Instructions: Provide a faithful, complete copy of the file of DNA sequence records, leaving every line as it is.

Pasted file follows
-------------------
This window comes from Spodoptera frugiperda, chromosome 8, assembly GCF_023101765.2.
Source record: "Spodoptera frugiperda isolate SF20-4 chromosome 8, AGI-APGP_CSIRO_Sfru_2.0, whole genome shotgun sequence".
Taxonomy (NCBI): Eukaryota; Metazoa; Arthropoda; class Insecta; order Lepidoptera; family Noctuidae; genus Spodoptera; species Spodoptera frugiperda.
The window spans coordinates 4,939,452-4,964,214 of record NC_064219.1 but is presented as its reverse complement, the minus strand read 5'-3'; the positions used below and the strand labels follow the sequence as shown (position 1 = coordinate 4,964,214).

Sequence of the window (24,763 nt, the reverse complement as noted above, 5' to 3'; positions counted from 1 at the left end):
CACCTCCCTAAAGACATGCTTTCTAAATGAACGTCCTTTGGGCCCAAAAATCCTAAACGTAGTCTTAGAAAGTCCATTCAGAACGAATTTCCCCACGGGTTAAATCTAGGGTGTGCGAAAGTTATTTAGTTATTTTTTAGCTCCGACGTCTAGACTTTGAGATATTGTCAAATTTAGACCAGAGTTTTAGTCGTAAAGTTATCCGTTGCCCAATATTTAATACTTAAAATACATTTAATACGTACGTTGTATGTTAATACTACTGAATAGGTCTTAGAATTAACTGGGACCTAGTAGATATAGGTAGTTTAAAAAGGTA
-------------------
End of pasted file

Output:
This window comes from Spodoptera frugiperda, chromosome 8, assembly GCF_023101765.2.
Source record: "Spodoptera frugiperda isolate SF20-4 chromosome 8, AGI-APGP_CSIRO_Sfru_2.0, whole genome shotgun sequence".
Taxonomy (NCBI): Eukaryota; Metazoa; Arthropoda; class Insecta; order Lepidoptera; family Noctuidae; genus Spodoptera; species Spodoptera frugiperda.
The window spans coordinates 4,939,452-4,964,214 of record NC_064219.1 but is presented as its reverse complement, the minus strand read 5'-3'; the positions used below and the strand labels follow the sequence as shown (position 1 = coordinate 4,964,214).

Sequence of the window (24,763 nt, the reverse complement as noted above, 5' to 3'; positions counted from 1 at the left end):
CACCTCCCTAAAGACATGCTTTCTAAATGAACGTCCTTTGGGCCCAAAAATCCTAAACGTAGTCTTAGAAAGTCCATTCAGAACGAATTTCCCCACGGGTTAAATCTAGGGTGTGCGAAAGTTATTTAGTTATTTTTTAGCTCCGACGTCTAGACTTTGAGATATTGTCAAATTTAGACCAGAGTTTTAGTCGTAAAGTTATCCGTTGCCCAATATTTAATACTTAAAATACATTTAATACGTACGTTGTATGTTAATACTACTGAATAGGTCTTAGAATTAACTGGGACCTAGTAGATATAGGTAGTTTAAAAAGGTA